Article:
Reading through “Arabella Boxer’s Book of English Food” (thank you Aesthete; you really should be recompensed by one industry or another), I was struck by how many things have changed since the halcyon days between the wars. Not just the diet, but the manner of entertaining, the way people lived and how they decorated. A case in point:
One of the guests, Lady Mildmay, commented: ‘The dinner table was one solid mass of gold plate, and the flowers were too lovely, yellow daffodils, blue iris and very golden mimosa. Everyone said the dinner was the best they had ever eaten, but I do not really agree. There were six things in succession, all hot, and the peas were quite uneatable.
(‘A Dinner at Buckingham Palace, March 1927′ from the Introduction to “Arabella Boxer’s Book of English Food: a Rediscovery of British Food from Before the War.” Hodder and Staughton, 1991, p. 26)
Admittedly, the dinner was at Buckingham Palace. But it does sort of prove a theory of mine. For the most part, even if you are serving very simple foods, serving them in as grand a manner as possible leaves your guests with a very favourable impression of the dinner as a whole. (A corollary is my father’s edict “starve ’em, soak ’em and anything will be a masterpiece” is also a good thing to remember.)
So, in honour of a friend’s birthday, I decided that we would be guilty of serving very simple fare: steak au poivre, creamed spinach, horseradish mashed potatoes, and tiramisu. AIl on cream and gold Lenox with gold plated cutlery.
You don’t see much gold plate these days. Old silver, repeatedly polished to a fine patina, is much “richer” looking. But, with the lights low, candles lit and against the cream of the china, the effect can be quite striking. It would have been even more so had I used the white damask tablecloth, too.
Whatever you choose to lay the table with, do so with as much ceremony as you can muster. Even the simplest fare takes on a special flavour when elegantly presented. Even if the table is simply set with freshly cut and arranged flowers, starched and pressed napkins (check your antique store for good deals — no one wants to have to clean and press them and you can find good deals) and wine glasses, like mine above, from Target.
7 thoughts on “Gilt-y”
I agree, sometimes simple but fresh and well prepared food is best. Too often people take on menus or dishes that are too elaborate, difficult or pretentious. Who doesn’t like something as simple as a serving of fresh, crunchy vegetables with a bit of salt and butter?
Wonderful, very festive table settings can be conjured up with various china pieces that are decorated in gold. There are many variations, by different manufacturers, such as those from Limoges, that have a simple gold band, and all work together. Sets of 6, 8, or 12 crystal wineglasses can be bought at estate or antique sales often for less than $5.00 a stem. I recently got a set of 12 lovely old crystal wine goblets, hand engraved with clusters of grapes and leaves, all for less than at a discount store. They look splendid and I feel like I’m in Europe whenever I sip cool white wine out of them. Because many people go casual these days, some of the more elegant things are discarded for those of us who love them to pick them up for a song…”I Found a Million Dollar Baby, at the Five & Ten Cent Store!”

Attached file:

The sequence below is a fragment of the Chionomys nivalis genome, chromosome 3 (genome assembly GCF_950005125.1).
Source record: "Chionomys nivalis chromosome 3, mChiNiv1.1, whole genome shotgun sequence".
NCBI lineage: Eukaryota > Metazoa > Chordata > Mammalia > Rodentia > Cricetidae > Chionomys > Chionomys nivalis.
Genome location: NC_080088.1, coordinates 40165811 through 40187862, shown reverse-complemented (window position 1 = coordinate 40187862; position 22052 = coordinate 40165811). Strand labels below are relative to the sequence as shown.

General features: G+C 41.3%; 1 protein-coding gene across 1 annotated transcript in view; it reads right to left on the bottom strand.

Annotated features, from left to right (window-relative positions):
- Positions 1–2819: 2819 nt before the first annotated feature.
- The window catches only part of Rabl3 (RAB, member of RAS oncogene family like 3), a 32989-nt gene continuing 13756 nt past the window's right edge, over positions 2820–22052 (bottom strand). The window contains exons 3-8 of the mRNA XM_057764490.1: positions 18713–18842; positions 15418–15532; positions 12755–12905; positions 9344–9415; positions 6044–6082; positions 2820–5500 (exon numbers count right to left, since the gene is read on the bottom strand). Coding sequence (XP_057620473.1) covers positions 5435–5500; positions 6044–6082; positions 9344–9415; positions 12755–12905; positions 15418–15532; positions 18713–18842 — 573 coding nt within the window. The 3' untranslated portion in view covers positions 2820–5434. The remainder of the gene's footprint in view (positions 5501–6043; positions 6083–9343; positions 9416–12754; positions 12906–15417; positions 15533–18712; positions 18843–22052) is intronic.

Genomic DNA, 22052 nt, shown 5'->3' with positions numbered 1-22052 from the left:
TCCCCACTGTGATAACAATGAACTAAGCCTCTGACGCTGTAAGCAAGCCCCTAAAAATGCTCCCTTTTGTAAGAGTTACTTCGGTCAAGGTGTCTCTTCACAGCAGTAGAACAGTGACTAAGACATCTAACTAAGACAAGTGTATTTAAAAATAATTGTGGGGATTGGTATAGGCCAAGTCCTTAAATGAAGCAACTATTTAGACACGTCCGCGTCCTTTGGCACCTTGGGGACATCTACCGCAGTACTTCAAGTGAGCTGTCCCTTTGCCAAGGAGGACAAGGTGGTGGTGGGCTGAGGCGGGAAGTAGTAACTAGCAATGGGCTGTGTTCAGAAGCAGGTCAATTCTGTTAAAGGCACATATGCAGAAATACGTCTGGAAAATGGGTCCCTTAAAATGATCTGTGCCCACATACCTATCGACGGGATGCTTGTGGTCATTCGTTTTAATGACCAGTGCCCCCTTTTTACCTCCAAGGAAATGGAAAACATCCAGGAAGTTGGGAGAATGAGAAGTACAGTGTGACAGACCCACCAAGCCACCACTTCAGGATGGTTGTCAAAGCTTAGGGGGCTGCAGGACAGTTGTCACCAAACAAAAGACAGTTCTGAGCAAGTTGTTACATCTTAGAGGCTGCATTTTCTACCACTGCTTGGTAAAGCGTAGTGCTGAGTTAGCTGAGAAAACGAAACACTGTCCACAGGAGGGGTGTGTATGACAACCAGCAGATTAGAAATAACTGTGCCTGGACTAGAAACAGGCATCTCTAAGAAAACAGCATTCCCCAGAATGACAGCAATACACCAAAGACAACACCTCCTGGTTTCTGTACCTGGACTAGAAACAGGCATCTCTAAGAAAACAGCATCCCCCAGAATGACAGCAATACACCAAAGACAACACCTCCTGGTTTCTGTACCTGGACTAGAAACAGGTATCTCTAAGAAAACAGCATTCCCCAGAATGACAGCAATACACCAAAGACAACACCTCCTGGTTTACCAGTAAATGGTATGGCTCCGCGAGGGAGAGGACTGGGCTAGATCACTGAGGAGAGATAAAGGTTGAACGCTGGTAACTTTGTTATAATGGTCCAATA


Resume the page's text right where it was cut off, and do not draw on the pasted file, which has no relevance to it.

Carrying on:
Square with Flair
Creating beautiful tabletops is one of my favorite subjects! Enjoyed this post! My sister is a real pro–fortunately she has been taking snapshots of her various tabletops over many years. “Patty’s Table” is one of the best invitations I can get–whether her table is set at her home or at her club. She always incorporates something wonderful from her vast (and mostly estate sale) collection of china, glass, silver, and linen. Even the handwritten invitations are part of the story. At a recent party, the small (darling 6″) birthday cake was decorated with fresh zinnias to repeat the invitation which had classic zinnias and striped envelope lining (Caspari, from years ago). She brings her own votives to a club table (the club ones are plain and unremarkable). On the subject of ‘gilt’ or gold-painted edges on plates, my paternal grandmother’s sister attended a college for girls and one of her classes was to paint china. And paint she did! I am the proud owner of 20 pieces each of various sizes of plates and bowls of perfectly white china with a wonderful gilded edge–all hand painted. Very Old World (literally), charming, elegant, goes with everything. Opening the cupboard in my butler’s pantry and seeing all of the stacks of china with their gold edges is a thrill–I love the simplicity and order of it all! 🙂
Paula, sounds like time that you and your sister started a blog!
Look forward to more posts on Arabella Boxer delights…immediately ordered the book after Aesthete’s post…enjoying reading, have yet to sample. Cheers to you for digging in! Also ordered Food in Vogue after his post—much in there that you would devour (metaphorically and actually)…a great number of easy, elegant offerings.
I couldn’t agree with you more. Even the lowliest toasted English muffin seems somewhat elevated if you serve it on a lovely porcelain plate with a crisp linen napkin. Ditto coffee in a proper cup—even if you buy it in a paper cup and have to decant it into something more elegant at the office.
I think I may have gotten carried away–
Guilty of :gilding of the lily: